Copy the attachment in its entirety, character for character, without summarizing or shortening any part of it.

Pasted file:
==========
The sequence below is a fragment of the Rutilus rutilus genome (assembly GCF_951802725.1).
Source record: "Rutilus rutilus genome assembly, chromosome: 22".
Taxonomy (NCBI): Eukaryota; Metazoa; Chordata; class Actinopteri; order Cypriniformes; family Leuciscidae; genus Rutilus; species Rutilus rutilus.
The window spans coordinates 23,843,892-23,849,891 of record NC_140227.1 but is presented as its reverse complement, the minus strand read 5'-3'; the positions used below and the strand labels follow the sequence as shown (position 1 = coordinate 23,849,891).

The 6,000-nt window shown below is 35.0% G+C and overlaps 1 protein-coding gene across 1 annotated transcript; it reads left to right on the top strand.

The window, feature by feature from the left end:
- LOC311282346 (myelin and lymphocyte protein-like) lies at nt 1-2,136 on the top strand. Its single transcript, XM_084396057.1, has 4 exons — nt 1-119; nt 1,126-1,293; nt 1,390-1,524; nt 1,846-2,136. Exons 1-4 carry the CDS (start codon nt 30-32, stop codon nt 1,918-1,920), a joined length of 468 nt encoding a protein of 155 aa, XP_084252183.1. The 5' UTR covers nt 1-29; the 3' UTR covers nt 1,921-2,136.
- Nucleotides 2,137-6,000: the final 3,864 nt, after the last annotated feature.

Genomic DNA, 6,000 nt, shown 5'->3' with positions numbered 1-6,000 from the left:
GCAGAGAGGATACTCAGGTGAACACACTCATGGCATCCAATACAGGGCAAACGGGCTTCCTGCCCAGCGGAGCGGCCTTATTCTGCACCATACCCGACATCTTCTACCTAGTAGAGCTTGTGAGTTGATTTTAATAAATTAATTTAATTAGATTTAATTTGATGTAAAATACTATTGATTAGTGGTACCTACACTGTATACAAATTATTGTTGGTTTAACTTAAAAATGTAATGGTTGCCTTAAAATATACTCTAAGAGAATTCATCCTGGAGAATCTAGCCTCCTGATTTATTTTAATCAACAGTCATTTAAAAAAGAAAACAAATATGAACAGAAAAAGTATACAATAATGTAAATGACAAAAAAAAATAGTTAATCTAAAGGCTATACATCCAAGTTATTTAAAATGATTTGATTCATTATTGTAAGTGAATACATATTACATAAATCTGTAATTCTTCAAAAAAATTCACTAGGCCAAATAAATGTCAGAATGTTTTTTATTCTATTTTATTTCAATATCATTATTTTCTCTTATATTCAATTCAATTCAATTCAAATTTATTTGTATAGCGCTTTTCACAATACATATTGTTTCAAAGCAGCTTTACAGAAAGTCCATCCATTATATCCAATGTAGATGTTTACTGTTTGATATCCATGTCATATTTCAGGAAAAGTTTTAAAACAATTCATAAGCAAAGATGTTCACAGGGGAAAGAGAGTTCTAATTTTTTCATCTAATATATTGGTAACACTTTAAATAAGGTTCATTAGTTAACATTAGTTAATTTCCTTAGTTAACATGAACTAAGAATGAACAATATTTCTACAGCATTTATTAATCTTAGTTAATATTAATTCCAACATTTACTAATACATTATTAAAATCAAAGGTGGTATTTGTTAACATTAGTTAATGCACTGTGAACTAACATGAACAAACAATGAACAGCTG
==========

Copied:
The sequence below is a fragment of the Rutilus rutilus genome (assembly GCF_951802725.1).
Source record: "Rutilus rutilus genome assembly, chromosome: 22".
Taxonomy (NCBI): Eukaryota; Metazoa; Chordata; class Actinopteri; order Cypriniformes; family Leuciscidae; genus Rutilus; species Rutilus rutilus.
The window spans coordinates 23,843,892-23,849,891 of record NC_140227.1 but is presented as its reverse complement, the minus strand read 5'-3'; the positions used below and the strand labels follow the sequence as shown (position 1 = coordinate 23,849,891).

The 6,000-nt window shown below is 35.0% G+C and overlaps 1 protein-coding gene across 1 annotated transcript; it reads left to right on the top strand.

The window, feature by feature from the left end:
- LOC311282346 (myelin and lymphocyte protein-like) lies at nt 1-2,136 on the top strand. Its single transcript, XM_084396057.1, has 4 exons — nt 1-119; nt 1,126-1,293; nt 1,390-1,524; nt 1,846-2,136. Exons 1-4 carry the CDS (start codon nt 30-32, stop codon nt 1,918-1,920), a joined length of 468 nt encoding a protein of 155 aa, XP_084252183.1. The 5' UTR covers nt 1-29; the 3' UTR covers nt 1,921-2,136.
- Nucleotides 2,137-6,000: the final 3,864 nt, after the last annotated feature.

Genomic DNA, 6,000 nt, shown 5'->3' with positions numbered 1-6,000 from the left:
GCAGAGAGGATACTCAGGTGAACACACTCATGGCATCCAATACAGGGCAAACGGGCTTCCTGCCCAGCGGAGCGGCCTTATTCTGCACCATACCCGACATCTTCTACCTAGTAGAGCTTGTGAGTTGATTTTAATAAATTAATTTAATTAGATTTAATTTGATGTAAAATACTATTGATTAGTGGTACCTACACTGTATACAAATTATTGTTGGTTTAACTTAAAAATGTAATGGTTGCCTTAAAATATACTCTAAGAGAATTCATCCTGGAGAATCTAGCCTCCTGATTTATTTTAATCAACAGTCATTTAAAAAAGAAAACAAATATGAACAGAAAAAGTATACAATAATGTAAATGACAAAAAAAAATAGTTAATCTAAAGGCTATACATCCAAGTTATTTAAAATGATTTGATTCATTATTGTAAGTGAATACATATTACATAAATCTGTAATTCTTCAAAAAAATTCACTAGGCCAAATAAATGTCAGAATGTTTTTTATTCTATTTTATTTCAATATCATTATTTTCTCTTATATTCAATTCAATTCAATTCAAATTTATTTGTATAGCGCTTTTCACAATACATATTGTTTCAAAGCAGCTTTACAGAAAGTCCATCCATTATATCCAATGTAGATGTTTACTGTTTGATATCCATGTCATATTTCAGGAAAAGTTTTAAAACAATTCATAAGCAAAGATGTTCACAGGGGAAAGAGAGTTCTAATTTTTTCATCTAATATATTGGTAACACTTTAAATAAGGTTCATTAGTTAACATTAGTTAATTTCCTTAGTTAACATGAACTAAGAATGAACAATATTTCTACAGCATTTATTAATCTTAGTTAATATTAATTCCAACATTTACTAATACATTATTAAAATCAAAGGTGGTATTTGTTAACATTAGTTAATGCACTGTGAACTAACATGAACAAACAATGAACAGCTG